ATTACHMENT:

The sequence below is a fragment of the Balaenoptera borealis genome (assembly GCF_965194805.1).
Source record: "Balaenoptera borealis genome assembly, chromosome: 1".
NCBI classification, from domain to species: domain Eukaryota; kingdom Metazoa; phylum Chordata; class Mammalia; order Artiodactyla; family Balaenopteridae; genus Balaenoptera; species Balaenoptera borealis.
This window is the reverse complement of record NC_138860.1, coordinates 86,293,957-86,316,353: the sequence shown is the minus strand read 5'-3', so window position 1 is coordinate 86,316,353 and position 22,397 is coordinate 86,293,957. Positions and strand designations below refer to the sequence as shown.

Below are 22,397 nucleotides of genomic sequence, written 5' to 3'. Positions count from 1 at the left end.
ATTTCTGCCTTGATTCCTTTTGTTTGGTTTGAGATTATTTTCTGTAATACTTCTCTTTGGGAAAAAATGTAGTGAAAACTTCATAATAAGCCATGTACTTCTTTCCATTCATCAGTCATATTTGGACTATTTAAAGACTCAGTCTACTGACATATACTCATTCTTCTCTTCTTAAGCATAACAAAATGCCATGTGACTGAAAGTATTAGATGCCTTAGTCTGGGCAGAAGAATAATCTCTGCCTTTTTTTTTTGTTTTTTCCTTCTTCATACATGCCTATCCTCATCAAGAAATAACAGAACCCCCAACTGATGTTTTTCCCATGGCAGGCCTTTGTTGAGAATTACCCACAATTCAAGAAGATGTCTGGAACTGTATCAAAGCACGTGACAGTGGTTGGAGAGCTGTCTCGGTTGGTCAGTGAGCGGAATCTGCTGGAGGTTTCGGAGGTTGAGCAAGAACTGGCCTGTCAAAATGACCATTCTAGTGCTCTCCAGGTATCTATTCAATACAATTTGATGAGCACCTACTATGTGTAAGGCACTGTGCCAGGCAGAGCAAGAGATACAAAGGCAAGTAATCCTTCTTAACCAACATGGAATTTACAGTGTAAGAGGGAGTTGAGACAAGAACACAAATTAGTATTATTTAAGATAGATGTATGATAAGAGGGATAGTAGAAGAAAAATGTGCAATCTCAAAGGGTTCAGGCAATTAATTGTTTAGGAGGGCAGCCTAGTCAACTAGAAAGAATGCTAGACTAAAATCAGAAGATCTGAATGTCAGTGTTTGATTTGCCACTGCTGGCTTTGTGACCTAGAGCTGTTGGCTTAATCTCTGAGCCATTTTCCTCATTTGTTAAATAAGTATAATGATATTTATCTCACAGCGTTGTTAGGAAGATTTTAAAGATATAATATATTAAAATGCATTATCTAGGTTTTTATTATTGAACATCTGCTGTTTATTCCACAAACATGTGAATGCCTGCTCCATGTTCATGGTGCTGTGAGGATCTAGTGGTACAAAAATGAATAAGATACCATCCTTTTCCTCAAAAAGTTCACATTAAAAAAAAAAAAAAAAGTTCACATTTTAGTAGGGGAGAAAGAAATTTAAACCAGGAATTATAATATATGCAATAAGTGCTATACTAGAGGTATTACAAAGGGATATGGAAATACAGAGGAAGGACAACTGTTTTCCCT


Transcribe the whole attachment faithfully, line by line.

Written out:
The sequence below is a fragment of the Balaenoptera borealis genome (assembly GCF_965194805.1).
Source record: "Balaenoptera borealis genome assembly, chromosome: 1".
NCBI classification, from domain to species: domain Eukaryota; kingdom Metazoa; phylum Chordata; class Mammalia; order Artiodactyla; family Balaenopteridae; genus Balaenoptera; species Balaenoptera borealis.
This window is the reverse complement of record NC_138860.1, coordinates 86,293,957-86,316,353: the sequence shown is the minus strand read 5'-3', so window position 1 is coordinate 86,316,353 and position 22,397 is coordinate 86,293,957. Positions and strand designations below refer to the sequence as shown.

Below are 22,397 nucleotides of genomic sequence, written 5' to 3'. Positions count from 1 at the left end.
ATTTCTGCCTTGATTCCTTTTGTTTGGTTTGAGATTATTTTCTGTAATACTTCTCTTTGGGAAAAAATGTAGTGAAAACTTCATAATAAGCCATGTACTTCTTTCCATTCATCAGTCATATTTGGACTATTTAAAGACTCAGTCTACTGACATATACTCATTCTTCTCTTCTTAAGCATAACAAAATGCCATGTGACTGAAAGTATTAGATGCCTTAGTCTGGGCAGAAGAATAATCTCTGCCTTTTTTTTTTGTTTTTTCCTTCTTCATACATGCCTATCCTCATCAAGAAATAACAGAACCCCCAACTGATGTTTTTCCCATGGCAGGCCTTTGTTGAGAATTACCCACAATTCAAGAAGATGTCTGGAACTGTATCAAAGCACGTGACAGTGGTTGGAGAGCTGTCTCGGTTGGTCAGTGAGCGGAATCTGCTGGAGGTTTCGGAGGTTGAGCAAGAACTGGCCTGTCAAAATGACCATTCTAGTGCTCTCCAGGTATCTATTCAATACAATTTGATGAGCACCTACTATGTGTAAGGCACTGTGCCAGGCAGAGCAAGAGATACAAAGGCAAGTAATCCTTCTTAACCAACATGGAATTTACAGTGTAAGAGGGAGTTGAGACAAGAACACAAATTAGTATTATTTAAGATAGATGTATGATAAGAGGGATAGTAGAAGAAAAATGTGCAATCTCAAAGGGTTCAGGCAATTAATTGTTTAGGAGGGCAGCCTAGTCAACTAGAAAGAATGCTAGACTAAAATCAGAAGATCTGAATGTCAGTGTTTGATTTGCCACTGCTGGCTTTGTGACCTAGAGCTGTTGGCTTAATCTCTGAGCCATTTTCCTCATTTGTTAAATAAGTATAATGATATTTATCTCACAGCGTTGTTAGGAAGATTTTAAAGATATAATATATTAAAATGCATTATCTAGGTTTTTATTATTGAACATCTGCTGTTTATTCCACAAACATGTGAATGCCTGCTCCATGTTCATGGTGCTGTGAGGATCTAGTGGTACAAAAATGAATAAGATACCATCCTTTTCCTCAAAAAGTTCACATTAAAAAAAAAAAAAAAAGTTCACATTTTAGTAGGGGAGAAAGAAATTTAAACCAGGAATTATAATATATGCAATAAGTGCTATACTAGAGGTATTACAAAGGGATATGGAAATACAGAGGAAGGACAACTGTTTTCCCT